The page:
Nearly a year after wolves were relisted under the Endangered Species Act, a federal judge upheld a congressional move to strip gray wolves of federal protection. However, he made no secret of his frustration over binding legal precedent.
"The way in which Congress acted ... is a tearing away, an undermining and a disrespect for the fundamental idea of law," wrote 9th District Court Judge Donald Molloy in his decision on Wednesday. "But a practice that is disfavored is not necessarily prohibited."
Congress passed a rider to an appropriations bill in April that ordered the U.S. Fish and Wildlife Service to reissue a 2009 rule that removed wolves from federal protection in Montana and Idaho. Molloy had ruled in August 2010 that the agency violated the Endangered Species Act, but Congress' move negated Molloy's decision and protected the agency's rule from further judicial challenge.
Wolf advocates argue that Congress violated the constitutional separation of powers by overturning a judicial decision. Molloy wrote in his decision that he agrees, but has no choice but to rule the way he did due to the rider's language.
The budget provision reads that the 2009 rule should hold "without regard to any other provision of statute or regulation that applies. The 9th Circuit has upheld this specific wording as an amendment to any applicable existing law, Molloy said.
"In my view, the Ninth Circuit's deference to Congress threatens the separation of powers; nonspecific magic words should not sweep aside constitutional concerns," he wrote. "[But] courts are generally bound by precedent."
The rider's language was developed by Rep. Mike Simpson, R-Idaho, and Sen. Jon Tester, D-Mont. Simpson said Thursday that he was pleased with the judge's ruling.
"While I am not surprised by Judge Molloy's decision, I am pleased the district court has upheld the constitutionality of my language," Simpson said. "Anyone but the most unreasonable of activists knows [wolves'] delisting is not just warranted, it is essential and legal."
Wolf advocates were not as supportive. Kieran Suckling, executive director for the Center for Biological Diversity in Tucson, Ariz., told The Associated Press that an appeal was "likely" thanks to the wording of Molloy's decision.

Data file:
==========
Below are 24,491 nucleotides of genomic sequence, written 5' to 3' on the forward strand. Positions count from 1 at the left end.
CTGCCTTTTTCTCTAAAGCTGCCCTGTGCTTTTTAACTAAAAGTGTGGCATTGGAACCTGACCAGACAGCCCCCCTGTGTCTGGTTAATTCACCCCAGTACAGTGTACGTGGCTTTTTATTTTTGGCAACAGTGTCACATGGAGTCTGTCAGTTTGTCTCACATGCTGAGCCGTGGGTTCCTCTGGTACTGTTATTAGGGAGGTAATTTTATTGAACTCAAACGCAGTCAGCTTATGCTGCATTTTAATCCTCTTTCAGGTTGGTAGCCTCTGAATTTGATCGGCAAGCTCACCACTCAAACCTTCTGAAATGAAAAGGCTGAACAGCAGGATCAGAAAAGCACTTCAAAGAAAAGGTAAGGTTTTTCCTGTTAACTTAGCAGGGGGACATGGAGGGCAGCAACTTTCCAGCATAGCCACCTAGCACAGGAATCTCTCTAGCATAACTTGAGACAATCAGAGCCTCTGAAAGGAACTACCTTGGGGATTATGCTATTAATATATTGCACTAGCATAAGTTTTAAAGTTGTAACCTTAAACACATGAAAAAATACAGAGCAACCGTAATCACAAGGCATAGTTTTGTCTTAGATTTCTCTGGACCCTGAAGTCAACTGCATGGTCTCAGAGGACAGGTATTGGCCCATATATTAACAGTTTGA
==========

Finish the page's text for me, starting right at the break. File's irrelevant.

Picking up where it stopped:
"It gives us hope that this isn't dead yet," Suckling said.
The decision would allow wolf hunts in Idaho and Montana to move forward, as well as an agreement hashed out Wednesday that would put wolves in Wyoming on the path to state management.
Wyoming's wolves were not included in the budget rider or the 2009 final rule because of concerns of federal officials over a law allowing wolves to be shot on sight through much of the state.
An agreement reached between the Department of the Interior and the state earlier this week would still allow wolves in all except a small northwestern corner to be shot without a tag at any time of the year.
Wyoming would be required to maintain a population of 100 wolves and 10 breeding pairs outside Yellowstone National Park. The state's current wolf population is estimated to be 340 animals.
"It was this attitude that led wolves to become endangered in the first place," said Suzanne Stone, spokeswoman for Defenders of Wildlife. "This is no better than a similar plan rejected by the Fish and Wildlife Service under the Bush administration. If it was no good then, it's no good now."
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Four wolves killed near Elk City
Four more wolves have been killed near Elk City in an effort to push the animals away from town, according to The Associated Press.
A total of five wolves have been killed due to complaints about the animals' attacking dogs and cattle. The first was shot by Idaho County deputies in late June. The most recent four were caught in foothold traps set by agents from the U.S. Fish and Wildlife Service.
Idaho Department of Fish and Game supervisor Dave Cadwallader said that even after the five wolves were killed, two large calves were attacked and killed within the Elk City township.
Cadwallader last May issued an order allowing trappers, deputies and conservation officers to kill wolves in the Elk City area in northern Idaho until Aug. 29, just days before the state's season opens.